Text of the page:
Humility, key to creating a strong bond with roommates


MECCA: Concealing the social status and level of knowledge education of others is one of the best ways to create a strong bond and harmony among hajj pilgrims.

This is the approach taken by two Malaysian pilgrims, a medical specialist and a lecturer, who share a room with four other women from diverse backgrounds.

Dr Siti Norhafiza Mohamad Azmi, 35, a pathologist at Tengku Ampuan Afzan Hospital, Kuantan, said the ‘secret’ only came out a few weeks after they lived together and they had all already become sisters.

“I did not bring my post to the Holy Land. Here we are all the same and that is the goal of our pilgrimage. In this room, there is a teacher, a kindergarten teacher, a clerk and a tailor… but everyone is the same.

“We will help each other if there are things we don’t know. For me, feeling humble and not being arrogant will bring us closer together. It is a humbling experience,” she told reporters at the pilgrim dormitory of the Abraj Al Janadriyah building here.

She added that apart from taking care of each other, they would perform congregational prayers in the hall if they could not go to the mosque and participate in various programs organized by Lembaga Tabung Haji (TH).

When asked if she was willing to work if needed by TH, Dr Siti Norhafiza, who was described as a generous person by her roommate, said: “I have informed the TH officers that I am ready to serve, especially in cases involving COVID-19.”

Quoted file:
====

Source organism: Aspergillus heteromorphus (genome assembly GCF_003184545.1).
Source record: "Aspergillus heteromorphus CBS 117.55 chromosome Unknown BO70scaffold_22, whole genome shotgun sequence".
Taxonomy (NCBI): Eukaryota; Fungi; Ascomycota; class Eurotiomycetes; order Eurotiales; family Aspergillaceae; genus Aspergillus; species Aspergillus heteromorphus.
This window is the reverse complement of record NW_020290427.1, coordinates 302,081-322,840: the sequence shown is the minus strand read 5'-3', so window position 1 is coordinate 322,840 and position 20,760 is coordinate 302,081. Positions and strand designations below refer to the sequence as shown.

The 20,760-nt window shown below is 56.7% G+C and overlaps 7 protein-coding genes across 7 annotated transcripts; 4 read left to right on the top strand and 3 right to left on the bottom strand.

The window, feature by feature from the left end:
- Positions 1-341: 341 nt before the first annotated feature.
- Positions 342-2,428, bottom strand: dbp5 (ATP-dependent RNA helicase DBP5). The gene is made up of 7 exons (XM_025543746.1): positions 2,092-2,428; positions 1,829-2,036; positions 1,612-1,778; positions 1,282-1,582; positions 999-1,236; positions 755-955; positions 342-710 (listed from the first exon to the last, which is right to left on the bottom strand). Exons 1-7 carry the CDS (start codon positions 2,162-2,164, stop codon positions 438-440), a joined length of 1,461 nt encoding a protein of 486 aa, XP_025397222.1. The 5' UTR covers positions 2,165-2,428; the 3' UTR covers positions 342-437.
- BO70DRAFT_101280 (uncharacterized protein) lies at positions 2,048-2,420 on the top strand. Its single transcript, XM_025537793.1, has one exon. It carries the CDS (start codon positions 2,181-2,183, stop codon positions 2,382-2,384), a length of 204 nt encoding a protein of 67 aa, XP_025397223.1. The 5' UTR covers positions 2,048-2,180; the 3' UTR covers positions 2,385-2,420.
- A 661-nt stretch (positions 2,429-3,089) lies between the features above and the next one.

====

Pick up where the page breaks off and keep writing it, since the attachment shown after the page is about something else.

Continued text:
Meanwhile, Assoc Prof Dr Noriah Ismail, 50, an English professor at Universiti Teknologi MARA Segamat, Johor, said when their ‘secrets’ were finally revealed, everyone just laughed and carried on. his life as usual.

“Like my other roommates, I don’t think about our differences at all. This is an opportunity for us to play ibadah and being here for more than 40 days is quite a long time. For me, it is crucial to have mutual feelings and a harmonious relationship,” she said.

Nora Jusin, 54, said she was comfortable with all of her roommates and most of the time they ate together.

Interestingly, the husbands of the six women also live together in an adjoining room and have already formed their own bond.

It was reported that among the complaints received by the counseling unit during the hajj season included emotional distress, communication problems between husband and wife and incompatibility between roommates.

As such, TH provides counseling services in each accommodation building to enable pilgrims to lodge complaints and seek advice so that they can perform their ibadah comfortably. – Bernama


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